Supplementary written evidence submitted by Meirion Thomas (RTR0142)

Recruiting an ever-increasing number of doctors from low-income countries to plug manpower gaps in the NHS is unethical. These doctors are needed in their own countries to maintain essential services. Based on WHO recommendations of doctor-to-patient ratios, India has a shortage of about 600,000 doctors and Pakistan 200,000 doctors. 

Guidance is enshrined in the WHO Code of Practice (1) which states that “member states should discourage active recruitment of health professionals from developing countries facing critical shortages of health workers”. A similar NHS code of practice listing 47 countries, was published by NHS Employers (2).

This guidance has been ignored. In 2018, 53 percent of new doctors registering with the GMC had been trained abroad. In 2019, this trend increased to 60 percent – we trained 7,343 doctors and imported 10,966. 

   Of these 10,966 doctors, 2,461 came from the European Economic Area (EEA), and were then able to register directly with the GMC. Few came from affluent Western European countries. The other 8,505 were International Medical Graduates (IMGs) from outside the EEA, who had passed the GMC’s Professional and Linguistic  Assessment Board examination (PLAB).

In 2021, the GMC registered 12,600 foreign graduates accounting for 63% of the total.  Between 2016 and 2021, the percentage of UK graduates has increased by 2.7%; of EEA graduates by 20% and of IMGs by 197%. This unpublished data was provided to me by the GMC and is truly astonishing.

Meanwhile, thousands of eligible students have failed to gain places in UK medical schools because the number training places is controlled by cost.

 There is convincing evidence that PLAB is too easy. The exam is pitched at the level of skill a British doctor would reach within a year of graduation, at about 25 years of age.  GMC data confirms that 70% of PLAB graduates are aged between 30 – 49 years of age. (3) Most of these would be too old to train in major hospital specialities.   

Two articles from UK departments of medical education in 2014 concluded that the pass mark of PLAB needed to be raised significantly to reduce the difference in performance observed between IMGs and UK graduates. (4,5). That has not happened.   

 Increasing the pass mark would inevitably reduce the pass rate which would have implications for workforce-planning in the NHS.

 The five new medical schools announced in 2018, will only produce an extra 1,500 graduates per year, the first in 2023.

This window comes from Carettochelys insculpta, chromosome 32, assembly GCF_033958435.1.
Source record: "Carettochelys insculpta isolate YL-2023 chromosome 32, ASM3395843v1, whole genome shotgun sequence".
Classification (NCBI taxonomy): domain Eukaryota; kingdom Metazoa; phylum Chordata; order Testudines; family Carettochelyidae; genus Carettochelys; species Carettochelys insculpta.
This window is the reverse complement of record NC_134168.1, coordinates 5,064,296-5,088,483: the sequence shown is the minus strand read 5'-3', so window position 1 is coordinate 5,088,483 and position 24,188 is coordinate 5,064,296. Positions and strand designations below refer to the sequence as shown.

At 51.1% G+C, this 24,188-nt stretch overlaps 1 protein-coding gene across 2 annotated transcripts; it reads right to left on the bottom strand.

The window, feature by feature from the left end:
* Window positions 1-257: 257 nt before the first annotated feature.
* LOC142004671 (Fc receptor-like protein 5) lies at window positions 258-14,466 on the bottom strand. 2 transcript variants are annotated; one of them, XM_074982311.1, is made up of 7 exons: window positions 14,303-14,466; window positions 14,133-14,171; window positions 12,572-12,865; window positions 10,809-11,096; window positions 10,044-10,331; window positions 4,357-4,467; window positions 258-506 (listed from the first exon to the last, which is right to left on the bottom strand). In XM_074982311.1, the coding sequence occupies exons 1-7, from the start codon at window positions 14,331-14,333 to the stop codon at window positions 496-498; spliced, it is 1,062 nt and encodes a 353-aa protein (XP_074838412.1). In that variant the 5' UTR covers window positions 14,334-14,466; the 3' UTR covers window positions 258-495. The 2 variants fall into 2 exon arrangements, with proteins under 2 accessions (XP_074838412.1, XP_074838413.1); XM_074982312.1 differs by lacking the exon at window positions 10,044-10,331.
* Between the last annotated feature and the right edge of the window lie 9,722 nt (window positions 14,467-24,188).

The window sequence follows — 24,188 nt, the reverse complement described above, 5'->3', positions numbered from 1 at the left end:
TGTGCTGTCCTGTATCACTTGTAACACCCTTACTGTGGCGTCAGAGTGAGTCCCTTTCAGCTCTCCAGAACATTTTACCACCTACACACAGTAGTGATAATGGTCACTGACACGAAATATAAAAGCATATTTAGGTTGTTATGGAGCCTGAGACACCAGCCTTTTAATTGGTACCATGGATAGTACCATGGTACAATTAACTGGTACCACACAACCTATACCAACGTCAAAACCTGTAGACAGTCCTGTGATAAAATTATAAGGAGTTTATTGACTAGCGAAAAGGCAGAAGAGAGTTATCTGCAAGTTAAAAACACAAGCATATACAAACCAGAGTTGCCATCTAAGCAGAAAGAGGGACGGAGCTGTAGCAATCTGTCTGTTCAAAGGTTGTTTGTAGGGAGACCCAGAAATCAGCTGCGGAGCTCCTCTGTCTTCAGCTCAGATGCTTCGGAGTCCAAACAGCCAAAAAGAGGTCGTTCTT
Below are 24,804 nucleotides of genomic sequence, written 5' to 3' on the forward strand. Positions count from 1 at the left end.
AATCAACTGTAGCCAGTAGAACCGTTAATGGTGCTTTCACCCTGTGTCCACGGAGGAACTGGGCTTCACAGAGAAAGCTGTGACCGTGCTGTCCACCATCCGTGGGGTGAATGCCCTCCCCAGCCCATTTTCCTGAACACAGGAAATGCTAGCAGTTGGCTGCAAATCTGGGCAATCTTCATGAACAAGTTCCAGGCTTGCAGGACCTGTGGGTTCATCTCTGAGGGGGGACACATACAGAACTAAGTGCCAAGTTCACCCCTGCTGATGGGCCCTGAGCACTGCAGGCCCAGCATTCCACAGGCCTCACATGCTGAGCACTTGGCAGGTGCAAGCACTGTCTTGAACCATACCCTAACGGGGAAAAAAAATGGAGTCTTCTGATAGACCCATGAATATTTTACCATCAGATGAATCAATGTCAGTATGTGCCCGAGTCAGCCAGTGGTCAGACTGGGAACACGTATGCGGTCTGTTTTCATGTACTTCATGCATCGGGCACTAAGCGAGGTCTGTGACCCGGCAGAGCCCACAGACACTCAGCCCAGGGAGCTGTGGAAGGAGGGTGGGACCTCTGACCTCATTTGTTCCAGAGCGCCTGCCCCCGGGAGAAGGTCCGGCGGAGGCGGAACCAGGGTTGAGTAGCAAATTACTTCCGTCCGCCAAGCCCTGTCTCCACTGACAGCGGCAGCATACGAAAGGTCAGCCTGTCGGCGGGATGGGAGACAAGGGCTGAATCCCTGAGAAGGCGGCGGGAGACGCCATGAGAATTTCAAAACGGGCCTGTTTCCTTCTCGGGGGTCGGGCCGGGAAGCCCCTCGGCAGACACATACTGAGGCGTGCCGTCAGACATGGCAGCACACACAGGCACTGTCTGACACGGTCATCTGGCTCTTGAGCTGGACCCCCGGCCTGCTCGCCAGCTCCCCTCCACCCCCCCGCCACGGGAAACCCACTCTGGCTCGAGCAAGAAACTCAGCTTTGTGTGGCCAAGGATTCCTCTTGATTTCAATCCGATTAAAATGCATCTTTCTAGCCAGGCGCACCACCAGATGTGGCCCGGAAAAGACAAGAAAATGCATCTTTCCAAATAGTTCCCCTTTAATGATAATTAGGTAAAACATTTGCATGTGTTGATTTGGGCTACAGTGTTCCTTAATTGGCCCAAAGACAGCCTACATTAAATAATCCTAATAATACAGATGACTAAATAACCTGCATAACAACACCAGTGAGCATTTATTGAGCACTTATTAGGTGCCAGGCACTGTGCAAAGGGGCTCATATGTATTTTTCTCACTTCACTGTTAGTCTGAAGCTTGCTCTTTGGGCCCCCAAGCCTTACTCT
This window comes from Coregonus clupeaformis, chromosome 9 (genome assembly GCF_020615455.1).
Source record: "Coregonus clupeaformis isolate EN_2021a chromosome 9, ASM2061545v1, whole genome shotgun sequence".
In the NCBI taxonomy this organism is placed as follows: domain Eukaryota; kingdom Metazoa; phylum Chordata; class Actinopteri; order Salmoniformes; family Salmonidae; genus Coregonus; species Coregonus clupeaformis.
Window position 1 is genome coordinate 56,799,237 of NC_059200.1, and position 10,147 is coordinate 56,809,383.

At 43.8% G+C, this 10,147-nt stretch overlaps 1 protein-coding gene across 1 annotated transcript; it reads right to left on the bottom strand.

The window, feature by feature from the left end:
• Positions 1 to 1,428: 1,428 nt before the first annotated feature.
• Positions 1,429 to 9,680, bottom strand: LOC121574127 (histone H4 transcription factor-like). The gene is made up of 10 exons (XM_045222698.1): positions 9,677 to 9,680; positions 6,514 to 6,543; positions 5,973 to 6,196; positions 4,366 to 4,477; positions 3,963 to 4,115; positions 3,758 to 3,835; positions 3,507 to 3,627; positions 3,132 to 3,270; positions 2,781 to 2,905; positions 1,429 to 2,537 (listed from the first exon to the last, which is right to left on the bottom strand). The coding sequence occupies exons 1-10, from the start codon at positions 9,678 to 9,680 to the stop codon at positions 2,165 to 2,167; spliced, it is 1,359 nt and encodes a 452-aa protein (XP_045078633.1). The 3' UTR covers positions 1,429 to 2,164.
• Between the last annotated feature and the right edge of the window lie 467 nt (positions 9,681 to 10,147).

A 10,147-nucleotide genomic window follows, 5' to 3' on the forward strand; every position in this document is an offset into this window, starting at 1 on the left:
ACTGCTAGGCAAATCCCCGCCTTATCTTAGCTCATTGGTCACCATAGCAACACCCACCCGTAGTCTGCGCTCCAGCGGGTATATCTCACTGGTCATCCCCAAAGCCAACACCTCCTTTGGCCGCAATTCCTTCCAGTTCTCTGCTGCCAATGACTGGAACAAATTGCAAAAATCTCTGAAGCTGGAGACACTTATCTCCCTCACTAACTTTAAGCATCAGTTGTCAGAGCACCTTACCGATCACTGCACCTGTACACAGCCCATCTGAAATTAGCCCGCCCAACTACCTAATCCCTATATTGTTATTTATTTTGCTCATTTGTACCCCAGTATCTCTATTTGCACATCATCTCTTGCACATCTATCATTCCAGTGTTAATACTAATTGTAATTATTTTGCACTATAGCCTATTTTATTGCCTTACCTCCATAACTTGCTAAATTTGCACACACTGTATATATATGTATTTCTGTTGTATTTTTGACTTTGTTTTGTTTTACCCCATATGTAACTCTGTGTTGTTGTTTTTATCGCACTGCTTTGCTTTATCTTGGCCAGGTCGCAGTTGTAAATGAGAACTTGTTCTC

In August 2019, the GMC industrialised its PLAB facility in Manchester by doubling the examining capacity to 11,000 candidates per year.  Furthermore, the GMC encourages recruitment from abroad, by arranging PLAB1 exams in 24 centers in 15 countries outside the UK. Places and times are available on their website.

This moral and ethical dilemma must be addressed. We must train more British doctors as a matter of urgency. Recruitment from abroad on this scale is not in the best interests of the NHS nor the donor countries.



  1. WHO global code of practice on international recruitment of health personnel. 2010.>hrh>resourses
  2. Developing countries recruitment. NHS Employers. 2018.
  3. GMC annual report. 2018; Page 16: Fig 5
  4. McManus I. C. et al. PLAB and UK graduate’s performance on MRCP(UK) and MRCGP examinations. British Medical Journal 2014; 348: g2621
  5. Tiffin P. A. et al. Annual review competence progression performance of doctors who passed PLAB compared to UK graduates. British Medical Journal 2014; 348: g2622






Hi Mr Thomas


I’m very sorry for the delay getting the requested data over to you.


As I mentioned in my previous email, when collating the updated figures for 2020 and 2021 we noticed a discrepancy in the UK figures. This was down to a reporting systems issue which we have addressed. In doing so, we identified some minor changes to the information that was provided previously so for consistency we have included a full update of figures from 2016 to 2021. Just to note there are also some small changes due to administrative processes.


First registration applications granted 2016 to 2021

















Information correct as on 09 February 2022


















This table shows the number of first registration applications granted from 01 January 2016 to 31 December 2021 by the region of the doctor's primary medical qualification (PMQ) and year of grant.











Please note:










An application might be granted in a year different to the year in which it was received.





These applications for registration include those with or without a licence to practise.





Temporary registration applications are excluded.



















# of first registration applications granted by year




PMQ Region





















































March 2022